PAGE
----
Nigeria: AfDB, MTN sign $500,000 grant agreement to help women’s access to financial services

The logo of the African Development Bank is displayed during the 21st World Energy Congress in Montreal, Quebec, Canada, on Wednesday, Sept. 15, 2010. The theme of WEC Montreal 2010 provides a framework to address the four major challenges: accessibility, availability, acceptability, and accountability, facing the energy community, global leaders, and general public. Photographer: Andrew Harrer/Bloomberg via Getty Images

The African Development Bank ( has signed a grant agreement for $500,000 with Y’ello Digital Financial Services (YDFS), a fintech subsidiary of MTN Nigeria, to be used for a study into economic, religious, and social factors hampering access to finance for women in northern Nigeria.

The research, which includes a feasibility study, women-focused design and testing, will focus on both agents and customers to provide insights into women’s use of mobile money services, will be funded through the Africa Digital Financial Inclusion Facility (ADFI).

Despite being the continent’s largest economy, 55 percent of rural Nigerians still lack access to financial services. The rate of mobile money adoption currently stands at 4 percent,  with an agent ratio of 228.8 agents per 1,000 adults. Political instability and conservative cultural norms in parts of Northern Nigeria are thought to present barriers to women’s access to finance. Additionally, 80 percent of agents in the region are men.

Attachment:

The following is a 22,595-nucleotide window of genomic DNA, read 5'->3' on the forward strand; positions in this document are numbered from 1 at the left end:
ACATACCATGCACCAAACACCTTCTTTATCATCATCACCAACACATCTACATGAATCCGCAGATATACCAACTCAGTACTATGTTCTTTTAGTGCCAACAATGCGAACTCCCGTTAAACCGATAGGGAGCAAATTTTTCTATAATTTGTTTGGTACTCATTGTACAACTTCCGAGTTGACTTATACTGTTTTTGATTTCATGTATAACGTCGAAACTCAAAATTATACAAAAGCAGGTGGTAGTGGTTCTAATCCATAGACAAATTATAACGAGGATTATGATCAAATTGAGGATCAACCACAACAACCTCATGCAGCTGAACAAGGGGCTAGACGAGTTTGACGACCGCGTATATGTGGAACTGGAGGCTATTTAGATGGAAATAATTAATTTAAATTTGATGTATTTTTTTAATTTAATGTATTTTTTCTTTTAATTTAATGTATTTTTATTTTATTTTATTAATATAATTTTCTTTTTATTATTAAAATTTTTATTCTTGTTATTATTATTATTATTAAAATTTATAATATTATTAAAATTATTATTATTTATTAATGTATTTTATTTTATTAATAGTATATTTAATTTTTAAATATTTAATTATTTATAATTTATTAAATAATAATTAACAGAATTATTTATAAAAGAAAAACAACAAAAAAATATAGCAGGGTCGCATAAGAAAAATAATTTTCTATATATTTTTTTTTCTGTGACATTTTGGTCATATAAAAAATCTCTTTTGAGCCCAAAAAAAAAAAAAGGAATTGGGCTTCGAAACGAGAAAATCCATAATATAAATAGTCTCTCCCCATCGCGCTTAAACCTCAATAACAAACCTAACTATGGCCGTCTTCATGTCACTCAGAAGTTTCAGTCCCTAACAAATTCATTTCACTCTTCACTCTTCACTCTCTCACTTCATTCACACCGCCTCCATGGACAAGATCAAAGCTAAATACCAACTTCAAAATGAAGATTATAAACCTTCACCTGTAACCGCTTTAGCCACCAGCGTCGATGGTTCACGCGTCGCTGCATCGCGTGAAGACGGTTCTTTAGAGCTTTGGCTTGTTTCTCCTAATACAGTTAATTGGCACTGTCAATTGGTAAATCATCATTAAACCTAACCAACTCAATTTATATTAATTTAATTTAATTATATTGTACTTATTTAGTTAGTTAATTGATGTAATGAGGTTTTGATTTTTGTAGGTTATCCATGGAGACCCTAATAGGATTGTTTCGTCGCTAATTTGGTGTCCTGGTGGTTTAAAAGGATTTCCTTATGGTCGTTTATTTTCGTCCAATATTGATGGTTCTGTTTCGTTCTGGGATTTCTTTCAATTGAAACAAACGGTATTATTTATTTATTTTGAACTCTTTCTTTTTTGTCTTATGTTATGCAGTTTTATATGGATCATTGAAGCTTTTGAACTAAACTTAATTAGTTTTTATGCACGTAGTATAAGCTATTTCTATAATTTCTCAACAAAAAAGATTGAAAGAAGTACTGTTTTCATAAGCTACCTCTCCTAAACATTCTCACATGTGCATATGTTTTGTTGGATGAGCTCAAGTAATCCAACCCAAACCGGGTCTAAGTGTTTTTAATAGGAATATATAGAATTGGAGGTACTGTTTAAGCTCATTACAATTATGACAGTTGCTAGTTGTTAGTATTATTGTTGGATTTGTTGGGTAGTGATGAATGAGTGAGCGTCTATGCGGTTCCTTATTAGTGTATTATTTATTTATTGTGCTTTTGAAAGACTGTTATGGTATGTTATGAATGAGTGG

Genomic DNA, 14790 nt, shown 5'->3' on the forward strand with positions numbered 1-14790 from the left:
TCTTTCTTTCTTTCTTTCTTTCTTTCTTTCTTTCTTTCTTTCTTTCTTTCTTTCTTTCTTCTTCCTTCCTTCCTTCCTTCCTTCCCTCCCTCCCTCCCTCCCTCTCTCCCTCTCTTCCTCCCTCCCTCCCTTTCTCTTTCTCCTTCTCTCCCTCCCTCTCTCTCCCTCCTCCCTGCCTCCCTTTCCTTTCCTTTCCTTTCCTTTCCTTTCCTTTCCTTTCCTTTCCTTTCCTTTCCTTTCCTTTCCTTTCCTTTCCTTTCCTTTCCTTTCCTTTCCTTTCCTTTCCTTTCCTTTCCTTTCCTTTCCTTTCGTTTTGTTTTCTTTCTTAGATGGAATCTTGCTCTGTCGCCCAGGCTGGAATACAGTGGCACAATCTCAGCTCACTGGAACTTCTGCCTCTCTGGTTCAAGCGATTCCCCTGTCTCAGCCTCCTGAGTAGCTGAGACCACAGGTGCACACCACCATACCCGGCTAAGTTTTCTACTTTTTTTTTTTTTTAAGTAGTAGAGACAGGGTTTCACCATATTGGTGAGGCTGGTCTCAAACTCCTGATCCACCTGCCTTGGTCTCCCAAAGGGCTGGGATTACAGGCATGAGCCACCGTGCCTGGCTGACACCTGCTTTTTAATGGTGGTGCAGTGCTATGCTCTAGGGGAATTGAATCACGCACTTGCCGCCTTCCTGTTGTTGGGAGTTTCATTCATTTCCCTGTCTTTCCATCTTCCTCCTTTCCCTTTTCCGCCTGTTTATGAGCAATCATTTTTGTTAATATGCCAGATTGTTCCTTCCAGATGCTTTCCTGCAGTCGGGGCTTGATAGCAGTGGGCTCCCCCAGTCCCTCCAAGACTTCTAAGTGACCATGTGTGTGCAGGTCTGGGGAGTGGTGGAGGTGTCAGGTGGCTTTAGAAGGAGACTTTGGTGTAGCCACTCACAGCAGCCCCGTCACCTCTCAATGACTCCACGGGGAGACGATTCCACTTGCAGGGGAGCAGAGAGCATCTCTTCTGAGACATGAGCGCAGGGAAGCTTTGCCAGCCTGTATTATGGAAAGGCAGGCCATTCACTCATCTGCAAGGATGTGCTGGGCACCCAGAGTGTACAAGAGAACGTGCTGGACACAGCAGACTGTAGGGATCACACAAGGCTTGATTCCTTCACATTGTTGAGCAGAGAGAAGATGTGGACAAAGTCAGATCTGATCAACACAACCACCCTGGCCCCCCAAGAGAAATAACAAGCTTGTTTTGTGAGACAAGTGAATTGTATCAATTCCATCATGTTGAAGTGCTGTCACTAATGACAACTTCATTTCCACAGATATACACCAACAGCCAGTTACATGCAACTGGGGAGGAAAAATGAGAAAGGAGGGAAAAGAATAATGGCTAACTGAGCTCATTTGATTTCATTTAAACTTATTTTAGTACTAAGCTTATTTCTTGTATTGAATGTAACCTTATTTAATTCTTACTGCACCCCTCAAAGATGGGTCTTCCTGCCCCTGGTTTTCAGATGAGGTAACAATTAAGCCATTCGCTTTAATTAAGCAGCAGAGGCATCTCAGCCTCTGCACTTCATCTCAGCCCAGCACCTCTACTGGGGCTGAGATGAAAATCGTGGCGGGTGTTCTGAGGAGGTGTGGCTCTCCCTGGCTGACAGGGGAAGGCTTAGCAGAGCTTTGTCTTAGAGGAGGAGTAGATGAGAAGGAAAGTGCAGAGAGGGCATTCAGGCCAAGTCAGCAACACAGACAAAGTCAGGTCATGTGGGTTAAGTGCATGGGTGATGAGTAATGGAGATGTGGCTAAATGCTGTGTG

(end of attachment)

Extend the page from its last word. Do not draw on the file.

“The African Development Bank, through the Africa Digital Financial Inclusion Facility (ADFI), is delighted to support this project, furthering our work to improve the quality of life for people in Nigeria and contribute to the Sustainable Development Goals, particularly as relates to poverty, and gender inclusion,” said Stefan Nalletamby, African Development Bank Director of Financial Sector Development.

On behalf of YDFS, Usoro Usoro, Chief Executive Officer, said, “We are truly excited about this partnership with the African Development Bank, and the possibilities for advancing financial inclusion in Nigeria, particularly for the traditionally excluded segment of women in Northern Nigeria.”